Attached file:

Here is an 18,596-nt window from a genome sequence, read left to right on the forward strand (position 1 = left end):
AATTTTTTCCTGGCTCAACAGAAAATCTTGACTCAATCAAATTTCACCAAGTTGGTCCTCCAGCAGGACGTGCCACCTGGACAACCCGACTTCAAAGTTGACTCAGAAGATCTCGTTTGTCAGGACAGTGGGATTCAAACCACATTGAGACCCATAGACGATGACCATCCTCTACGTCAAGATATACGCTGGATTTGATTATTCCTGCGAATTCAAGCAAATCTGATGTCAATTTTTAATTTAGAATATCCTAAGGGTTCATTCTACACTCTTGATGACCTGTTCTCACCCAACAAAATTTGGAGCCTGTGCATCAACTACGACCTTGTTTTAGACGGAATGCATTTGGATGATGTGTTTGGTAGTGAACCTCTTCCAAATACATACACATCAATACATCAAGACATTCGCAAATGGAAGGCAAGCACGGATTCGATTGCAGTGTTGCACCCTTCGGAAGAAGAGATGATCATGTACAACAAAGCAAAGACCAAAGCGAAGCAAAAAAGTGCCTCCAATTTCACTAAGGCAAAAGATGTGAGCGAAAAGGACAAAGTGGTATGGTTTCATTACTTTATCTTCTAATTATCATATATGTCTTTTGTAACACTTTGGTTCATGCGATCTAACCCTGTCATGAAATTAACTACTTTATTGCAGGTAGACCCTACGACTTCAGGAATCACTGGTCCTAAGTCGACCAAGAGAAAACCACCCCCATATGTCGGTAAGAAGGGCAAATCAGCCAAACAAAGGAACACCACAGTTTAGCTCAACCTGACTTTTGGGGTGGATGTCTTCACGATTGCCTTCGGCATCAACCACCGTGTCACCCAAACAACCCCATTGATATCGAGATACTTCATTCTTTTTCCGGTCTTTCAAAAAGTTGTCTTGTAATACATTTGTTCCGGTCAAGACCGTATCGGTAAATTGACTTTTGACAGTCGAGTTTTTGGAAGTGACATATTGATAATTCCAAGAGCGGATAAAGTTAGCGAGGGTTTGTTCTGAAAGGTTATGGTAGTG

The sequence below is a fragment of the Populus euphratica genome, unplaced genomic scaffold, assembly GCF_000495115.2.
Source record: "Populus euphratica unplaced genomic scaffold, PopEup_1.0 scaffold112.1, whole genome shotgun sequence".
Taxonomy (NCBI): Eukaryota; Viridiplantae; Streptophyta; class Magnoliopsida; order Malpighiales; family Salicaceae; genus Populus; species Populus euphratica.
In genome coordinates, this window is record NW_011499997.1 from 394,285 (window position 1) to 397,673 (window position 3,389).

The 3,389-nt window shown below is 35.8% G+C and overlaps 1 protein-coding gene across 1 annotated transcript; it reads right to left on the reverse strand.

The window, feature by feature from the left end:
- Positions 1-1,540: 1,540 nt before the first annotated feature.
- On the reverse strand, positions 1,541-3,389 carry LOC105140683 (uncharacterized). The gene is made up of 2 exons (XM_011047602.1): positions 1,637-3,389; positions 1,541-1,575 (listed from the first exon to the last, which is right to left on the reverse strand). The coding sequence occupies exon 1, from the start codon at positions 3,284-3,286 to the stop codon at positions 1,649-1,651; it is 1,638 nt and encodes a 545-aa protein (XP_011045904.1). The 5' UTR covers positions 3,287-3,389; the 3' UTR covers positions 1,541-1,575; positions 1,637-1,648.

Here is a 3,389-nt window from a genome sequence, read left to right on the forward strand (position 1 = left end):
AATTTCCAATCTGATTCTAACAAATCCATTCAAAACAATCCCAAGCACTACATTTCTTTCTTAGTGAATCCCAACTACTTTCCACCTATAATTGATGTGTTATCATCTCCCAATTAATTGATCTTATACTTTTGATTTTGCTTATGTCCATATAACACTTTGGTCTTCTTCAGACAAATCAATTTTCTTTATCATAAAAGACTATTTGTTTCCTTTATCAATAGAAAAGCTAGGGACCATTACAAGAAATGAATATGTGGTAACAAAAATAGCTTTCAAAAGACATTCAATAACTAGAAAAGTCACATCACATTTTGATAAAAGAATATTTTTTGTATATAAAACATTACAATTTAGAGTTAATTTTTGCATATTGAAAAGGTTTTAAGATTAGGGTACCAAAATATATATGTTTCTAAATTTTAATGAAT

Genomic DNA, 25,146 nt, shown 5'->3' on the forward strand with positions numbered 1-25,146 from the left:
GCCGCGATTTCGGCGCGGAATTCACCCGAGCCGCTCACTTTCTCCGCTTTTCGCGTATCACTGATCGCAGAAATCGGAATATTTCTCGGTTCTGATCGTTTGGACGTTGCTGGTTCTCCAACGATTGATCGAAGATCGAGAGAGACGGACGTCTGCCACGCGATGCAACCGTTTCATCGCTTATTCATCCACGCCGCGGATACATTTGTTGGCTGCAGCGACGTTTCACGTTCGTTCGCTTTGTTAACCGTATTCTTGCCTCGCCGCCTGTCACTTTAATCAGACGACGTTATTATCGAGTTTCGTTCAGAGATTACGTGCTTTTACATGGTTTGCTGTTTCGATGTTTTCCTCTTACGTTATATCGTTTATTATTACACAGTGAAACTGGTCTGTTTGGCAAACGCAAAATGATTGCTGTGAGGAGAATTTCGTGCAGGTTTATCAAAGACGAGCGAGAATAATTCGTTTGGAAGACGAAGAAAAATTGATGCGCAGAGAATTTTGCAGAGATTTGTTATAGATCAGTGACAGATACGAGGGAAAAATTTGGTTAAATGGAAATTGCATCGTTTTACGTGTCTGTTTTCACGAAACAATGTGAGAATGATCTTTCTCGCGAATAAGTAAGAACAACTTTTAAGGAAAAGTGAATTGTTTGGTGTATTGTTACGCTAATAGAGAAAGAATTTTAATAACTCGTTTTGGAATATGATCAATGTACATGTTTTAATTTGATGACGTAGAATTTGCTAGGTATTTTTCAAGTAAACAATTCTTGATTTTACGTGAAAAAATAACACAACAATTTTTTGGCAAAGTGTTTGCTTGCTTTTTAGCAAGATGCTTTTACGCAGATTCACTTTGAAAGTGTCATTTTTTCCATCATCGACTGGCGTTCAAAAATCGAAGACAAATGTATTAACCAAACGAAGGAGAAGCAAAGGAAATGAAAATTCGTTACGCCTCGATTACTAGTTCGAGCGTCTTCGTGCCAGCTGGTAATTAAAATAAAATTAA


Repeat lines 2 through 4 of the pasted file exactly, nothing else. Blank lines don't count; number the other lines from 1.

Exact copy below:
AATTTTTTCCTGGCTCAACAGAAAATCTTGACTCAATCAAATTTCACCAAGTTGGTCCTCCAGCAGGACGTGCCACCTGGACAACCCGACTTCAAAGTTGACTCAGAAGATCTCGTTTGTCAGGACAGTGGGATTCAAACCACATTGAGACCCATAGACGATGACCATCCTCTACGTCAAGATATACGCTGGATTTGATTATTCCTGCGAATTCAAGCAAATCTGATGTCAATTTTTAATTTAGAATATCCTAAGGGTTCATTCTACACTCTTGATGACCTGTTCTCACCCAACAAAATTTGGAGCCTGTGCATCAACTACGACCTTGTTTTAGACGGAATGCATTTGGATGATGTGTTTGGTAGTGAACCTCTTCCAAATACATACACATCAATACATCAAGACATTCGCAAATGGAAGGCAAGCACGGATTCGATTGCAGTGTTGCACCCTTCGGAAGAAGAGATGATCATGTACAACAAAGCAAAGACCAAAGCGAAGCAAAAAAGTGCCTCCAATTTCACTAAGGCAAAAGATGTGAGCGAAAAGGACAAAGTGGTATGGTTTCATTACTTTATCTTCTAATTATCATATATGTCTTTTGTAACACTTTGGTTCATGCGATCTAACCCTGTCATGAAATTAACTACTTTATTGCAGGTAGACCCTACGACTTCAGGAATCACTGGTCCTAAGTCGACCAAGAGAAAACCACCCCCATATGTCGGTAAGAAGGGCAAATCAGCCAAACAAAGGAACACCACAGTTTAGCTCAACCTGACTTTTGGGGTGGATGTCTTCACGATTGCCTTCGGCATCAACCACCGTGTCACCCAAACAACCCCATTGATATCGAGATACTTCATTCTTTTTCCGGTCTTTCAAAAAGTTGTCTTGTAATACATTTGTTCCGGTCAAGACCGTATCGGTAAATTGACTTTTGACAGTCGAGTTTTTGGAAGTGACATATTGATAATTCCAAGAGCGGATAAAGTTAGCGAGGGTTTGTTCTGAAAGGTTATGGTAGTG

The sequence below is a fragment of the Populus euphratica genome, unplaced genomic scaffold, assembly GCF_000495115.2.
Source record: "Populus euphratica unplaced genomic scaffold, PopEup_1.0 scaffold112.1, whole genome shotgun sequence".